Rural adaptation to climate change is worthy goal
Windy days come and go, but the one that hit the region on Oct. 24 was a doozy.
The windstorm damaged park areas, took down trees and power lines and caused power outages. Most tragically, two people were presumably killed after being swept into Lake Superior off Presque Isle. Their bodies still have not been found.
That’s not surprising; the storm generated record-setting 28.8-foot wave heights and hurricane-force gusts.
Last Friday at Jamrich Hall on the campus of Northern Michigan University, the Northern Climate Network’s Climate@Noon seminar focused on the Michigan Climate and Health Adaptation Program’s pilot project in Marquette County.
One of the changes that has been documented in the area include the increased frequency and intensity of severe storms. Also, temperatures are rising, especially in winter, which results in an increase in ice and freezing rain, and spring coming earlier.
Maybe some people welcome warmer winter weather, but who wants to drive in freezing rain? That makes driving a vehicle, or even just walking, much more treacherous.
Also noted at the seminar was the fact that extreme weather events like increased flooding, storms and wildfires can lead to damage to infrastructure, property loss and contamination of a water source.
The pilot project is looking at many factors, with the goal of producing a rural climate adaptation guidebook that includes actions on how to mitigate problems like wildfire near property, for instance. Do people build more metal roofs? Do they plant trees and shrubs farther away from their homes?
Regions are unique among each other when it comes to climate change, so it stands to reason the adaptations are unique as well. Consider that much of Marquette County is near Lake Superior. The gales of November could turn into the gales of October — and even other months.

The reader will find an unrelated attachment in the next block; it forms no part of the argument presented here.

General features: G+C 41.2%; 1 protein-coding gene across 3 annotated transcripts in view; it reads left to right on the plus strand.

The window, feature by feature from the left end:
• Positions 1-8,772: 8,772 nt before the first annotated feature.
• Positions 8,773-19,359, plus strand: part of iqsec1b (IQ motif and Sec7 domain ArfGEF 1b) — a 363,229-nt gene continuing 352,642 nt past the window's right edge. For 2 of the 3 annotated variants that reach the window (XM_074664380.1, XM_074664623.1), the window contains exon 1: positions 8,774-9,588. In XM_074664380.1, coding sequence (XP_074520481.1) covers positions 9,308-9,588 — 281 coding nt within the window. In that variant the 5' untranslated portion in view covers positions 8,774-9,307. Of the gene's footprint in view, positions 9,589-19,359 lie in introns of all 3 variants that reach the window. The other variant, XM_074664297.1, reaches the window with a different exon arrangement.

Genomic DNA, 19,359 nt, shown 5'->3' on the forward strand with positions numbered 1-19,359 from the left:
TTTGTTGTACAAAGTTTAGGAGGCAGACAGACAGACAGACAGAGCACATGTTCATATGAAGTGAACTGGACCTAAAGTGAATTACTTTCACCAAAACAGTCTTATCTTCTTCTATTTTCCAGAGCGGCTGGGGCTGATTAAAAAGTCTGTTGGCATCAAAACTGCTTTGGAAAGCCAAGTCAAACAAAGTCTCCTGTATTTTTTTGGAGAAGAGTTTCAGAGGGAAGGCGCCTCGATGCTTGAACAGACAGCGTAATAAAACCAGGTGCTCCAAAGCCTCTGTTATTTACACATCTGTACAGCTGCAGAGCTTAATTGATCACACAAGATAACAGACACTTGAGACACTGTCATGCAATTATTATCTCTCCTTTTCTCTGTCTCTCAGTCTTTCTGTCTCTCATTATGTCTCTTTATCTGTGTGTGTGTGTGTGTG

The county pilot program is a collaboration between various agencies, including the Michigan Department of Health and Human Services; Michigan State University Extension-School of Planning, Design and Construction; the Marquette County Health Department; and the Michigan Climate Adaptation Task Force.
Climate change affects people in many ways: human health, the ecosystem, the lake, etc. They are interrelated, with many factors influencing each other.
This is a case where proactivity should reign supreme. Waiting too long to address the issue could mean problems later on that can’t easily be remedied.
Even on a county level.
That’s why it’s important to take action now. Even simple steps like testing a septic tank or bicycling to work can make a difference, especially if everyone takes part.
The Michigan Climate and Health Adaptation Program’s pilot project in Marquette County is a good start.